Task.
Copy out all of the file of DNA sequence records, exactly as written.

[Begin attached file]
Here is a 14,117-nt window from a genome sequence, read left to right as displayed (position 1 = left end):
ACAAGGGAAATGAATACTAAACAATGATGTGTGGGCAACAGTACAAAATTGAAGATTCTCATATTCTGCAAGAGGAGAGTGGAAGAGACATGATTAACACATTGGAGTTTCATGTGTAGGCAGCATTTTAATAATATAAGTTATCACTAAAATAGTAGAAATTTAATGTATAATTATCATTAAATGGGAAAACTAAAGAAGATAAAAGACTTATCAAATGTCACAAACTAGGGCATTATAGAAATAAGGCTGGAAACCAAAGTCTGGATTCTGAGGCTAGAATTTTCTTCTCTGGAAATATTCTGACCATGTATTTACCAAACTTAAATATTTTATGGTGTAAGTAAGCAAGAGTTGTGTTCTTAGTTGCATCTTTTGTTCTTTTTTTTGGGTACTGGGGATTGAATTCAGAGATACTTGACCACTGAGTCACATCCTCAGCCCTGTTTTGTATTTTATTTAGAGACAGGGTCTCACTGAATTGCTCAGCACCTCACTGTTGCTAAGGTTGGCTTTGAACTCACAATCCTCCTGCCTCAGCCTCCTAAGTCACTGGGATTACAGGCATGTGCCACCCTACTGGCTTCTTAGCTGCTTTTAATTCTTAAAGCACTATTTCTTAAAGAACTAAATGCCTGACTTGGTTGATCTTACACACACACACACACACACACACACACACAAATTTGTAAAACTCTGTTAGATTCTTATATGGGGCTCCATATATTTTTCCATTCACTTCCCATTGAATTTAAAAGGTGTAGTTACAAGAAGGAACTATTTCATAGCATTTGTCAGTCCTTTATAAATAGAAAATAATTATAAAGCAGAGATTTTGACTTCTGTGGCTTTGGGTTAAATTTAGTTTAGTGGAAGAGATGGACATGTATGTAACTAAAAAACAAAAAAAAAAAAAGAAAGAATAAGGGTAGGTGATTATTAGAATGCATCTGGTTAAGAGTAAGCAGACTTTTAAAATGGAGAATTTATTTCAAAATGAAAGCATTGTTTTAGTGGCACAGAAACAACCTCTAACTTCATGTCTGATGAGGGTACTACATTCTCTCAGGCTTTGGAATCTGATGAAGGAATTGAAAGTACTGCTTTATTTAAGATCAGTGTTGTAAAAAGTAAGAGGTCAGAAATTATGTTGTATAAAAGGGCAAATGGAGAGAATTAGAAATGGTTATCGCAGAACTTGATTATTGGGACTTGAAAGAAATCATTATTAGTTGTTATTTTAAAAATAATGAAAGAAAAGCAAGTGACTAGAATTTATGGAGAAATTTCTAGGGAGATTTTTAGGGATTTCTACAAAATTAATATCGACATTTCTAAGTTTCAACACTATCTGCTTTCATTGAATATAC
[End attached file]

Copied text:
Here is a 14,117-nt window from a genome sequence, read left to right as displayed (position 1 = left end):
ACAAGGGAAATGAATACTAAACAATGATGTGTGGGCAACAGTACAAAATTGAAGATTCTCATATTCTGCAAGAGGAGAGTGGAAGAGACATGATTAACACATTGGAGTTTCATGTGTAGGCAGCATTTTAATAATATAAGTTATCACTAAAATAGTAGAAATTTAATGTATAATTATCATTAAATGGGAAAACTAAAGAAGATAAAAGACTTATCAAATGTCACAAACTAGGGCATTATAGAAATAAGGCTGGAAACCAAAGTCTGGATTCTGAGGCTAGAATTTTCTTCTCTGGAAATATTCTGACCATGTATTTACCAAACTTAAATATTTTATGGTGTAAGTAAGCAAGAGTTGTGTTCTTAGTTGCATCTTTTGTTCTTTTTTTTGGGTACTGGGGATTGAATTCAGAGATACTTGACCACTGAGTCACATCCTCAGCCCTGTTTTGTATTTTATTTAGAGACAGGGTCTCACTGAATTGCTCAGCACCTCACTGTTGCTAAGGTTGGCTTTGAACTCACAATCCTCCTGCCTCAGCCTCCTAAGTCACTGGGATTACAGGCATGTGCCACCCTACTGGCTTCTTAGCTGCTTTTAATTCTTAAAGCACTATTTCTTAAAGAACTAAATGCCTGACTTGGTTGATCTTACACACACACACACACACACACACACACACAAATTTGTAAAACTCTGTTAGATTCTTATATGGGGCTCCATATATTTTTCCATTCACTTCCCATTGAATTTAAAAGGTGTAGTTACAAGAAGGAACTATTTCATAGCATTTGTCAGTCCTTTATAAATAGAAAATAATTATAAAGCAGAGATTTTGACTTCTGTGGCTTTGGGTTAAATTTAGTTTAGTGGAAGAGATGGACATGTATGTAACTAAAAAACAAAAAAAAAAAAAGAAAGAATAAGGGTAGGTGATTATTAGAATGCATCTGGTTAAGAGTAAGCAGACTTTTAAAATGGAGAATTTATTTCAAAATGAAAGCATTGTTTTAGTGGCACAGAAACAACCTCTAACTTCATGTCTGATGAGGGTACTACATTCTCTCAGGCTTTGGAATCTGATGAAGGAATTGAAAGTACTGCTTTATTTAAGATCAGTGTTGTAAAAAGTAAGAGGTCAGAAATTATGTTGTATAAAAGGGCAAATGGAGAGAATTAGAAATGGTTATCGCAGAACTTGATTATTGGGACTTGAAAGAAATCATTATTAGTTGTTATTTTAAAAATAATGAAAGAAAAGCAAGTGACTAGAATTTATGGAGAAATTTCTAGGGAGATTTTTAGGGATTTCTACAAAATTAATATCGACATTTCTAAGTTTCAACACTATCTGCTTTCATTGAATATAC